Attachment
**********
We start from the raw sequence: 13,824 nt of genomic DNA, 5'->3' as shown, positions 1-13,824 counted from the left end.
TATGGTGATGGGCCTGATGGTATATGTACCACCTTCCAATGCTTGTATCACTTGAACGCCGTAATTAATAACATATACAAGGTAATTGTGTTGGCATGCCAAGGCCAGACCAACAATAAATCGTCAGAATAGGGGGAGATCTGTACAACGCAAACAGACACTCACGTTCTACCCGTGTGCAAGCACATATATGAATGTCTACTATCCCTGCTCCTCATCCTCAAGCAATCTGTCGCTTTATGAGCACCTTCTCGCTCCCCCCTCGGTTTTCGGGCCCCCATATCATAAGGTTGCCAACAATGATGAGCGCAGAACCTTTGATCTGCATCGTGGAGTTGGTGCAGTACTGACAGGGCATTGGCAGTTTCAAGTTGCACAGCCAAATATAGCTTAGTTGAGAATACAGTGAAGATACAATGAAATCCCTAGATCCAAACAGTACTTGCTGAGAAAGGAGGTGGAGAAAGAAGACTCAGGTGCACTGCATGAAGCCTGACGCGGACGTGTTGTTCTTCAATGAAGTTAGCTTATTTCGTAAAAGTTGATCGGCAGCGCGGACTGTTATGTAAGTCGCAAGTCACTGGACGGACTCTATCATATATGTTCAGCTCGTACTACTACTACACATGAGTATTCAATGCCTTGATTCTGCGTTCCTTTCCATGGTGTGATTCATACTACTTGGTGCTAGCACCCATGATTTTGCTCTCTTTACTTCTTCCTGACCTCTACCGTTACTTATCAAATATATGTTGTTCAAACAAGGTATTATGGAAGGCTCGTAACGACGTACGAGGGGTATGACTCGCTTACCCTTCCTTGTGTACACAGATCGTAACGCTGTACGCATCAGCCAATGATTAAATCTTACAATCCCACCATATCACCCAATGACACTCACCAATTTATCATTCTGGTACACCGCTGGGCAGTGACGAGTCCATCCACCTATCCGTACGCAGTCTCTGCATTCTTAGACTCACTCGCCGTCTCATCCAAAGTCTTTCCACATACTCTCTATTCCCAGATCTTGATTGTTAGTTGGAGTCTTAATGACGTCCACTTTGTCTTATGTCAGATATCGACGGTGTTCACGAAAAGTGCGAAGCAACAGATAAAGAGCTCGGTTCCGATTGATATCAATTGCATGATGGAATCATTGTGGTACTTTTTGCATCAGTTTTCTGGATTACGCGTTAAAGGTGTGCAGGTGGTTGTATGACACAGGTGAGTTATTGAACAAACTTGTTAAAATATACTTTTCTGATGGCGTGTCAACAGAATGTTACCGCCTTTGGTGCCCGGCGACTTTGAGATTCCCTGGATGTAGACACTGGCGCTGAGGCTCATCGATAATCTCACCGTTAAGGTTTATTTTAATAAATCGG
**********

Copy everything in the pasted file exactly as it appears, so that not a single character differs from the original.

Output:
We start from the raw sequence: 13,824 nt of genomic DNA, 5'->3' as shown, positions 1-13,824 counted from the left end.
TATGGTGATGGGCCTGATGGTATATGTACCACCTTCCAATGCTTGTATCACTTGAACGCCGTAATTAATAACATATACAAGGTAATTGTGTTGGCATGCCAAGGCCAGACCAACAATAAATCGTCAGAATAGGGGGAGATCTGTACAACGCAAACAGACACTCACGTTCTACCCGTGTGCAAGCACATATATGAATGTCTACTATCCCTGCTCCTCATCCTCAAGCAATCTGTCGCTTTATGAGCACCTTCTCGCTCCCCCCTCGGTTTTCGGGCCCCCATATCATAAGGTTGCCAACAATGATGAGCGCAGAACCTTTGATCTGCATCGTGGAGTTGGTGCAGTACTGACAGGGCATTGGCAGTTTCAAGTTGCACAGCCAAATATAGCTTAGTTGAGAATACAGTGAAGATACAATGAAATCCCTAGATCCAAACAGTACTTGCTGAGAAAGGAGGTGGAGAAAGAAGACTCAGGTGCACTGCATGAAGCCTGACGCGGACGTGTTGTTCTTCAATGAAGTTAGCTTATTTCGTAAAAGTTGATCGGCAGCGCGGACTGTTATGTAAGTCGCAAGTCACTGGACGGACTCTATCATATATGTTCAGCTCGTACTACTACTACACATGAGTATTCAATGCCTTGATTCTGCGTTCCTTTCCATGGTGTGATTCATACTACTTGGTGCTAGCACCCATGATTTTGCTCTCTTTACTTCTTCCTGACCTCTACCGTTACTTATCAAATATATGTTGTTCAAACAAGGTATTATGGAAGGCTCGTAACGACGTACGAGGGGTATGACTCGCTTACCCTTCCTTGTGTACACAGATCGTAACGCTGTACGCATCAGCCAATGATTAAATCTTACAATCCCACCATATCACCCAATGACACTCACCAATTTATCATTCTGGTACACCGCTGGGCAGTGACGAGTCCATCCACCTATCCGTACGCAGTCTCTGCATTCTTAGACTCACTCGCCGTCTCATCCAAAGTCTTTCCACATACTCTCTATTCCCAGATCTTGATTGTTAGTTGGAGTCTTAATGACGTCCACTTTGTCTTATGTCAGATATCGACGGTGTTCACGAAAAGTGCGAAGCAACAGATAAAGAGCTCGGTTCCGATTGATATCAATTGCATGATGGAATCATTGTGGTACTTTTTGCATCAGTTTTCTGGATTACGCGTTAAAGGTGTGCAGGTGGTTGTATGACACAGGTGAGTTATTGAACAAACTTGTTAAAATATACTTTTCTGATGGCGTGTCAACAGAATGTTACCGCCTTTGGTGCCCGGCGACTTTGAGATTCCCTGGATGTAGACACTGGCGCTGAGGCTCATCGATAATCTCACCGTTAAGGTTTATTTTAATAAATCGG